Remembering Fathers Taken To Young

Updated: Dec 17, 2021


As Father's Day is here one of the things I am thankful for as a military widow is that my four children are able to grow up remembering their father. When my husband, CPT Drew Pearson, was KIA on April 30, 2008, my children were 12,11, 9, and 5 years old. Thanks to the world of technology and various support groups around us, my children are able to grow up still knowing their father. They know what their father looked like, are able to talk about memories in order to keep him alive in their hearts and get hugged in support of organizations such as A Soldier's Child and Snowball Express.


One of the reasons I am thankful is because when I think back to some of my ancestors, like my paternal 2nd great-grandmother, Perlina Killion her experience with the death of her father would have been much different from my children's own experience. Perlina's father which is my 3rd great-grandfather was Jasper Killion. He joined the fight within our nation during the Civil War on September 21, 1864. As a private, he served in the 57th Indiana Regiment with G Company. Jasper along with others was captured in the battle at Franklin, Tennessee by the Confederacy on November 30, 1864. During his imprisonment at the Confederacy Prison at Andersonville in Georgia, he became ill. His strength and determination to survive allowed him to beat the odds against him and walked out of Andersonville Prison at the end of the war to return home.


Thanks to his Civil War Pension Records, I learned Jasper never recovered to his full health prior to the imprisonment. Upon his discharge from the military on June 16, 1865, he was able to return home to his wife and 3 children. His health struggles never improved and he passed away after a few years with his family on January 23, 1868. Perlina was 9 years old. She was the same age as one of my own daughters when my husband was KIA. Perlina's sister, Mary was 8 and Sylvester was 6.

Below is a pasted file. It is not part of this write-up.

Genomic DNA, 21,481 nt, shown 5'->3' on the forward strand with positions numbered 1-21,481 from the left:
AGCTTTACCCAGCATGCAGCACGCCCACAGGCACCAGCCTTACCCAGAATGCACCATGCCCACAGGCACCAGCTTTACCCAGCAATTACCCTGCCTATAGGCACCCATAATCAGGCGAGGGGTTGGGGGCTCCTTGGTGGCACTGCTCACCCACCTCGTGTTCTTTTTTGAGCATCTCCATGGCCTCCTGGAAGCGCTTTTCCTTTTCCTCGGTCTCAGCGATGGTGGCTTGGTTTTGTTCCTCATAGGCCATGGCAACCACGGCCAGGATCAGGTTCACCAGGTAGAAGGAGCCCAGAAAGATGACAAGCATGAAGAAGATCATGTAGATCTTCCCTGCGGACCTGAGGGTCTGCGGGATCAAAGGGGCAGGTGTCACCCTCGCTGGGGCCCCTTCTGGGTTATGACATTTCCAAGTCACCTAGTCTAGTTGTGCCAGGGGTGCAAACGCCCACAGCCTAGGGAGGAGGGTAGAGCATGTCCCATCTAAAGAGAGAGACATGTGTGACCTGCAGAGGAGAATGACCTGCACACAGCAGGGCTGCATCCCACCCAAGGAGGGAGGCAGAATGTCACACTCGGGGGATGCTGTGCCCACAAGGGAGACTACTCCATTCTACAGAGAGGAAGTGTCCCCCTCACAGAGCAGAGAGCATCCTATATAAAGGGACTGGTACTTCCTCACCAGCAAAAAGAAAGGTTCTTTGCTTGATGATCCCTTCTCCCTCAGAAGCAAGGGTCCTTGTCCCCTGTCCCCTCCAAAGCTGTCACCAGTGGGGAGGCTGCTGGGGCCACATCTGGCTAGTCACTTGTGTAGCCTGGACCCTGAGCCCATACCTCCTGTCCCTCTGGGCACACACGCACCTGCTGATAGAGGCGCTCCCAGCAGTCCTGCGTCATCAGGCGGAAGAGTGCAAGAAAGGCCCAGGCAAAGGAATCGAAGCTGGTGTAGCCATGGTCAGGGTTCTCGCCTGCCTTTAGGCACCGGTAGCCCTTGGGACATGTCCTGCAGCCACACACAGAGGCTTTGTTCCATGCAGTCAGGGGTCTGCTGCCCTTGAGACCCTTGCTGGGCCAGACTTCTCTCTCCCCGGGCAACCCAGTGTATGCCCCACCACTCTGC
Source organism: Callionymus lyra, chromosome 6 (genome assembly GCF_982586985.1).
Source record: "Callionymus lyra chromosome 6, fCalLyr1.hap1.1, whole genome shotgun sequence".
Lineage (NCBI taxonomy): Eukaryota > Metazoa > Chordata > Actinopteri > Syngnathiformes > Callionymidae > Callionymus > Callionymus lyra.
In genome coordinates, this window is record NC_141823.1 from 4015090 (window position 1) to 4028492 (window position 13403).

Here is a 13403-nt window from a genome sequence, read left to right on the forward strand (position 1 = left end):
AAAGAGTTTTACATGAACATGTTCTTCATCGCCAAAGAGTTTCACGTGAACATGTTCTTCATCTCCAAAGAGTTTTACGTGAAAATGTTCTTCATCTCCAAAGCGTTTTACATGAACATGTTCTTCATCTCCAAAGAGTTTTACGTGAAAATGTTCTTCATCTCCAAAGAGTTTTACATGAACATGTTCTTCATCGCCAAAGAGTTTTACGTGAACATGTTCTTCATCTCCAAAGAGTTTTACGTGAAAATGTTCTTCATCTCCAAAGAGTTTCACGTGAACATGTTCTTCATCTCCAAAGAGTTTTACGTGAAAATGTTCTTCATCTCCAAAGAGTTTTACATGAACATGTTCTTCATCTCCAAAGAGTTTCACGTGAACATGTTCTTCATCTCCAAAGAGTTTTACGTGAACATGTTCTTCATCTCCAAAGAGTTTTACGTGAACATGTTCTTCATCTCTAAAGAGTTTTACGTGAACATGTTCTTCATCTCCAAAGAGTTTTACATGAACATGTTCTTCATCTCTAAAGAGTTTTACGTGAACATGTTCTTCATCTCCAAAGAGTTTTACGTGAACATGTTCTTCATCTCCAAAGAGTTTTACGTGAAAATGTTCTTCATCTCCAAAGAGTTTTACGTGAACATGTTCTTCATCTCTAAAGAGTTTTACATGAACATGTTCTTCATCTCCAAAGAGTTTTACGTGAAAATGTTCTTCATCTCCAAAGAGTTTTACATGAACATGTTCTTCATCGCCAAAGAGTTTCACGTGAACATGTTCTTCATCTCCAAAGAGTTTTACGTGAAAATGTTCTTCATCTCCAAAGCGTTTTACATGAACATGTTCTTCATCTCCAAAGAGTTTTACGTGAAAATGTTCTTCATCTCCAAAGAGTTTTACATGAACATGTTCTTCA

With my 2nd great-grandmother and her siblings being so close to the ages of my own children, it makes me wonder if they had a photo of their father while growing up. How long were they able to remember what their father looked like and remember his voice? I have not yet found a photo of Jasper Killion, so I do not know if one ever existed. I wonder if the family shared stories about Jasper or if they didn't talk about him because of their struggle with the grief of losing their father. I am still learning about the time period after the Civil War. I am sure that the support system for the family dealing with their grief was nothing like it is today. I wondered how they each handled their grief and growing up without their father.


I am thankful today that children are able to hold on to their deceased parents' memories and are able to see photos of their parents. It is much easier in today's world to keep deceased fathers' memories alive than it was centuries ago.